Sunday: The NFL on Fox
Terry Bradshaw, James "JB" Brown, Howie Long and Jimmy Johnson returned to their pre-game bickerfest Sunday with their easy-going chemistry still going strong. But seriously, how much crap do you need to plaster on-screen at once? It looked like a parody of Headline News, with seven team logos, two news tickers (one updating the weather), the Ford logo, the show's logo and an over-the-shoulder graphic. And I think I saw a recipe for pecan pie there, too.

Also, if they're going to have non-football celebrities on like Kiefer Sutherland, can they give him a chance to say more than literally three sentences instead of talking over him about Bradshaw's big feet? (Not worth explaining.)

The Ellen DeGeneres segment was pleasant enough. (I'm sure she was just thrilled that they included old footage of her and ex-girlfriend Anne Heche kissing.) The couple of clips from her test shows, along with her recent HBO special, give me the impression that her new talk show will connect.

That reminds me, it was a close race this weekend for lamest b-roll during an interview (that's the video of the reporter and the subject just "hanging out together"): The runner-up title goes to Barbara Walters on 20/20 strolling with Macaulay Culkin in Manhattan with a passerby thinking it was her son; but the winner is surely Katie Couric and Ellen riding in a bumper car together.

Breakdown and City Slickers What's with ABC and CBS throwing in the broadcast towel with two '90s movies that have aired about 300 times each? That's City Slickers from 1991 on ABC, and Breakdown from 1997 on CBS. Then again, I spoke to my Aunt Judy Sunday night, and she told me that she was right in the middle of watching her "very favorite movie, City Slickers." So what the hell do I know? Presidential Address For NBC here's how it went down: Dateline ends, we see the umpteenth promo for the monumental grand finale of For Money or Love 2... and then the super-important NBC News Special Report theme chimes in. About four minutes after Bush's speech, NBC's Tom Brokaw was talking to a tired-looking Tim Russert, then Senator Joseph Biden and a network correspondent; but ABC was back to City Slickers and there was a yummy-looking Pizza Hut commercial on CBS. Sex and The City Big is back. But — and please don't hate me for saying this — the image I'm taking away from this episode is Charlotte in the lacey bra and later the pink one with the matching panties. Thank you... Okay, okay. More importantly, the emotional moments that Carrie and Big shared did a nice job of setting up the eventual series-ending payoff next year. And normally I'm not a huge Miranda fan, but her current story arc is bringing out the best in Cynthia Nixon and the character. As far as Samantha goes, didn't we go through something very similar with that older, tycoon guy one or two seasons ago? Oh, maybe this is her learning to trust again. Got it. And Starring Pancho Villa as Himself I had no idea that back in 1914 Mexican revolutionary Pancho Villa was paid by a movie studio for exclusive access to his authentic and of course very bloody battle scenes. (I guess this was a precursor in a way to Big Brother.) Hence the statement that ran before the movie, "The improbability of events depicted in this film is the surest indication that they did occur." Uh, okay. Antonio Banderas as Pancho was surprisingly intimidating. He does sweaty and volatile well, especially if there's a sepia-toned feel to the production design. Meet the RoyalsDavy Jones(!) is the host of this A&E series, which started off not-so-surprisingly with a profile of Prince William. I got a kick out of the recent clip of Harry teasing his brother about forgetting his polo boots. Even though I've never teased my brother about that particular screw-up — he always remembers stuff like that — it just showed that siblings are siblings even if one's going to be king one day.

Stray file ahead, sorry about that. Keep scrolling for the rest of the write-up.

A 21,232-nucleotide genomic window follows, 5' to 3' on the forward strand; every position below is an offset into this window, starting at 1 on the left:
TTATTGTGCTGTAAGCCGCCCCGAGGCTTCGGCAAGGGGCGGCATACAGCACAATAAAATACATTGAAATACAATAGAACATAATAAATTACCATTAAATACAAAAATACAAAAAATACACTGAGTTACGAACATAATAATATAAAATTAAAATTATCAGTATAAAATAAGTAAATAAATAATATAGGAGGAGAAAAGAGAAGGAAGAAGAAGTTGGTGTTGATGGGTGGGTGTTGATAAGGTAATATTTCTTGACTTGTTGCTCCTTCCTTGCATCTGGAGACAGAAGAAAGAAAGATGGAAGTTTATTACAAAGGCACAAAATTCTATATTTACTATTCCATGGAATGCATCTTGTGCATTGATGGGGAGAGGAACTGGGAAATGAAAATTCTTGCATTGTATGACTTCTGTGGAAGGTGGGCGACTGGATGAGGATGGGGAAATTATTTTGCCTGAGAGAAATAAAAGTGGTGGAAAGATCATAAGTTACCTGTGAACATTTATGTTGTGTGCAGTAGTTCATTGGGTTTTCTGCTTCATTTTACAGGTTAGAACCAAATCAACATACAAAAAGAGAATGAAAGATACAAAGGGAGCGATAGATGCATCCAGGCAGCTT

The tone was all over the place, from really cheeky to really serious when it came to dealing with Princess Diana's death. It's weird, you see those pictures of her hugging her sons, and even though you know how it all ends, you irrationally think — for like less than half a second — that maybe she'll be okay this time.